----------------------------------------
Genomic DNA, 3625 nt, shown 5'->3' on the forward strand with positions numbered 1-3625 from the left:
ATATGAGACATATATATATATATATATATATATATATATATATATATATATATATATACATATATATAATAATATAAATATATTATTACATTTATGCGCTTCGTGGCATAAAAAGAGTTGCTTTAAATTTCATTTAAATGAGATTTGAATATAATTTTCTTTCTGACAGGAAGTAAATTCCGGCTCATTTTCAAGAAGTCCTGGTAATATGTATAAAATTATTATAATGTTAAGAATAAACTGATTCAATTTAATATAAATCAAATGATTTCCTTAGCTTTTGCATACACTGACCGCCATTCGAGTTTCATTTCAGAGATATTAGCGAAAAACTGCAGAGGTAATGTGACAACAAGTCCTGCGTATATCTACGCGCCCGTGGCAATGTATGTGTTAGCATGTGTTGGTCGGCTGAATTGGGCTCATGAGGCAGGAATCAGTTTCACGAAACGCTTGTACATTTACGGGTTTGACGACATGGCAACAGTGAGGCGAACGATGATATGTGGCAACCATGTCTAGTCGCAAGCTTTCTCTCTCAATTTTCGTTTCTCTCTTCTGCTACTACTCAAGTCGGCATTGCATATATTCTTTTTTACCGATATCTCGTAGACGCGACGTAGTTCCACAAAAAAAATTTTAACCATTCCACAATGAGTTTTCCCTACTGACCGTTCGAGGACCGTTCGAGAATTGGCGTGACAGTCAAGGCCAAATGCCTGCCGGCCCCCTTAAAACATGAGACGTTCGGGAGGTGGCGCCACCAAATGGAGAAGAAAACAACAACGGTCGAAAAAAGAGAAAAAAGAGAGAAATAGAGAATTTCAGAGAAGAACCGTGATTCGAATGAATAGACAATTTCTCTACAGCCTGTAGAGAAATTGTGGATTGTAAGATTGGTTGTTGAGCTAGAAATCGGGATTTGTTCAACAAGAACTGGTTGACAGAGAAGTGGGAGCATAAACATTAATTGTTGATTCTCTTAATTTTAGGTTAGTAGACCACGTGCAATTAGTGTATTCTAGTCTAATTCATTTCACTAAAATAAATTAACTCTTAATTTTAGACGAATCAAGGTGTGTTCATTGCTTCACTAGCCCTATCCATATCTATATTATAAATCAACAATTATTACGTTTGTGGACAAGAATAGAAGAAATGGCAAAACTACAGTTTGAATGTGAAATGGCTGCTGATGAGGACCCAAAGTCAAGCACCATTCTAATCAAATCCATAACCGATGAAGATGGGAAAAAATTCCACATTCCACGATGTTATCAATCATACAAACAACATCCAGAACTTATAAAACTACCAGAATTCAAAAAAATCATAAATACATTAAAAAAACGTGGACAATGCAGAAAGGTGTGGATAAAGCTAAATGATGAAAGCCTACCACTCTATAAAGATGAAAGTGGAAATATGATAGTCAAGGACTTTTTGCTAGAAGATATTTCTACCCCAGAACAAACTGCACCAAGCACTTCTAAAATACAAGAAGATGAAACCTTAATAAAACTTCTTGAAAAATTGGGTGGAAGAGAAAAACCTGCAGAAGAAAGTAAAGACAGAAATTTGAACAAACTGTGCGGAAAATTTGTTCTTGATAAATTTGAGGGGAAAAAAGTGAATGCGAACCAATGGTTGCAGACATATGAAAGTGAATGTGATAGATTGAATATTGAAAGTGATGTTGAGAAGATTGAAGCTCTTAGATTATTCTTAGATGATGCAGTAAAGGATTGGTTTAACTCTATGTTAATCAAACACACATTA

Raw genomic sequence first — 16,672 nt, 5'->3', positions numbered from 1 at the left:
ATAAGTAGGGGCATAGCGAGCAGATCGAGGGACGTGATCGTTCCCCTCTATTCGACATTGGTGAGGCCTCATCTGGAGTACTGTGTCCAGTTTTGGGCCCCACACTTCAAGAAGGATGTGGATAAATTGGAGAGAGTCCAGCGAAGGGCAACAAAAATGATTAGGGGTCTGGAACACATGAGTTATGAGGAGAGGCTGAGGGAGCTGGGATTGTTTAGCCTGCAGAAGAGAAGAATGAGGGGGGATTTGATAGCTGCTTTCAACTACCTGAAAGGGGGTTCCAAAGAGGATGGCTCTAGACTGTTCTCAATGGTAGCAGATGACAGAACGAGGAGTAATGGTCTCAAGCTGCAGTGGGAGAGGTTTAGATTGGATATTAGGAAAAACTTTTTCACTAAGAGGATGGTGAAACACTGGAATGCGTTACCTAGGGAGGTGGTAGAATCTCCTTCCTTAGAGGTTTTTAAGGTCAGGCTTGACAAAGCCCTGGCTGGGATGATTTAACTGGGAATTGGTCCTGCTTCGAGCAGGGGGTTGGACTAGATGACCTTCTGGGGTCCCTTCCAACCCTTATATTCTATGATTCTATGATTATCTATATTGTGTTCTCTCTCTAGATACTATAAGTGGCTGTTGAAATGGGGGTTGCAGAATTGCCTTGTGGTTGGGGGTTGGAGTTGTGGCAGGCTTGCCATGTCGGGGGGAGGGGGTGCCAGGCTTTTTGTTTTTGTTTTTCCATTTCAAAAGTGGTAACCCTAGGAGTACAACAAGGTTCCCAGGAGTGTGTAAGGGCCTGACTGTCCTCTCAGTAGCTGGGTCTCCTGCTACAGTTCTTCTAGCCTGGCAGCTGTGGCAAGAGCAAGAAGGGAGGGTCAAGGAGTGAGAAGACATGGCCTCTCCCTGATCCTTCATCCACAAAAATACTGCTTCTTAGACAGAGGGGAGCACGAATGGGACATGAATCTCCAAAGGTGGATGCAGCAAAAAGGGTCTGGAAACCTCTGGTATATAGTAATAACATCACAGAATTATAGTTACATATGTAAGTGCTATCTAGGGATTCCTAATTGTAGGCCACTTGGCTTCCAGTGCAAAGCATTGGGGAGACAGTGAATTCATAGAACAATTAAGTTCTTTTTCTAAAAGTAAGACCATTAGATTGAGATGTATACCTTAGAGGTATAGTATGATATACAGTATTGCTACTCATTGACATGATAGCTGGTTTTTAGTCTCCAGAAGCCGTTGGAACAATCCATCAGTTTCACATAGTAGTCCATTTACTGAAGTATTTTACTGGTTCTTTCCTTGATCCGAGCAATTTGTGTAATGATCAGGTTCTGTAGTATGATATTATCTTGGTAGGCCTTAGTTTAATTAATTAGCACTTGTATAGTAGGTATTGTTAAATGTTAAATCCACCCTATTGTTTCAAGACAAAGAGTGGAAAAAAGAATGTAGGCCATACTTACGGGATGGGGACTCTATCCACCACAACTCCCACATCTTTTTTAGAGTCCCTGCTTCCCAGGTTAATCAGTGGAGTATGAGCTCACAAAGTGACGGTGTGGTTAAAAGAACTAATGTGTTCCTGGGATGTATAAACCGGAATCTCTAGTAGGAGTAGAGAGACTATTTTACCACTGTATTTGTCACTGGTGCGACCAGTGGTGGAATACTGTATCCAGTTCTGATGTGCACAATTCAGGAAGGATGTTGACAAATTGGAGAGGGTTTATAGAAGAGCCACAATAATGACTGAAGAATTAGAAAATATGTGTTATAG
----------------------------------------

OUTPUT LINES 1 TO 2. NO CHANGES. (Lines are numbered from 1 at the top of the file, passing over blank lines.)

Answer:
Genomic DNA, 3625 nt, shown 5'->3' on the forward strand with positions numbered 1-3625 from the left:
ATATGAGACATATATATATATATATATATATATATATATATATATATATATATATATACATATATATAATAATATAAATATATTATTACATTTATGCGCTTCGTGGCATAAAAAGAGTTGCTTTAAATTTCATTTAAATGAGATTTGAATATAATTTTCTTTCTGACAGGAAGTAAATTCCGGCTCATTTTCAAGAAGTCCTGGTAATATGTATAAAATTATTATAATGTTAAGAATAAACTGATTCAATTTAATATAAATCAAATGATTTCCTTAGCTTTTGCATACACTGACCGCCATTCGAGTTTCATTTCAGAGATATTAGCGAAAAACTGCAGAGGTAATGTGACAACAAGTCCTGCGTATATCTACGCGCCCGTGGCAATGTATGTGTTAGCATGTGTTGGTCGGCTGAATTGGGCTCATGAGGCAGGAATCAGTTTCACGAAACGCTTGTACATTTACGGGTTTGACGACATGGCAACAGTGAGGCGAACGATGATATGTGGCAACCATGTCTAGTCGCAAGCTTTCTCTCTCAATTTTCGTTTCTCTCTTCTGCTACTACTCAAGTCGGCATTGCATATATTCTTTTTTACCGATATCTCGTAGACGCGACGTAGTTCCACAAAAAAAATTTTAACCATTCCACAATGAGTTTTCCCTACTGACCGTTCGAGGACCGTTCGAGAATTGGCGTGACAGTCAAGGCCAAATGCCTGCCGGCCCCCTTAAAACATGAGACGTTCGGGAGGTGGCGCCACCAAATGGAGAAGAAAACAACAACGGTCGAAAAAAGAGAAAAAAGAGAGAAATAGAGAATTTCAGAGAAGAACCGTGATTCGAATGAATAGACAATTTCTCTACAGCCTGTAGAGAAATTGTGGATTGTAAGATTGGTTGTTGAGCTAGAAATCGGGATTTGTTCAACAAGAACTGGTTGACAGAGAAGTGGGAGCATAAACATTAATTGTTGATTCTCTTAATTTTAGGTTAGTAGACCACGTGCAATTAGTGTATTCTAGTCTAATTCATTTCACTAAAATAAATTAACTCTTAATTTTAGACGAATCAAGGTGTGTTCATTGCTTCACTAGCCCTATCCATATCTATATTATAAATCAACAATTATTACGTTTGTGGACAAGAATAGAAGAAATGGCAAAACTACAGTTTGAATGTGAAATGGCTGCTGATGAGGACCCAAAGTCAAGCACCATTCTAATCAAATCCATAACCGATGAAGATGGGAAAAAATTCCACATTCCACGATGTTATCAATCATACAAACAACATCCAGAACTTATAAAACTACCAGAATTCAAAAAAATCATAAATACATTAAAAAAACGTGGACAATGCAGAAAGGTGTGGATAAAGCTAAATGATGAAAGCCTACCACTCTATAAAGATGAAAGTGGAAATATGATAGTCAAGGACTTTTTGCTAGAAGATATTTCTACCCCAGAACAAACTGCACCAAGCACTTCTAAAATACAAGAAGATGAAACCTTAATAAAACTTCTTGAAAAATTGGGTGGAAGAGAAAAACCTGCAGAAGAAAGTAAAGACAGAAATTTGAACAAACTGTGCGGAAAATTTGTTCTTGATAAATTTGAGGGGAAAAAAGTGAATGCGAACCAATGGTTGCAGACATATGAAAGTGAATGTGATAGATTGAATATTGAAAGTGATGTTGAGAAGATTGAAGCTCTTAGATTATTCTTAGATGATGCAGTAAAGGATTGGTTTAACTCTATGTTAATCAAACACACATTA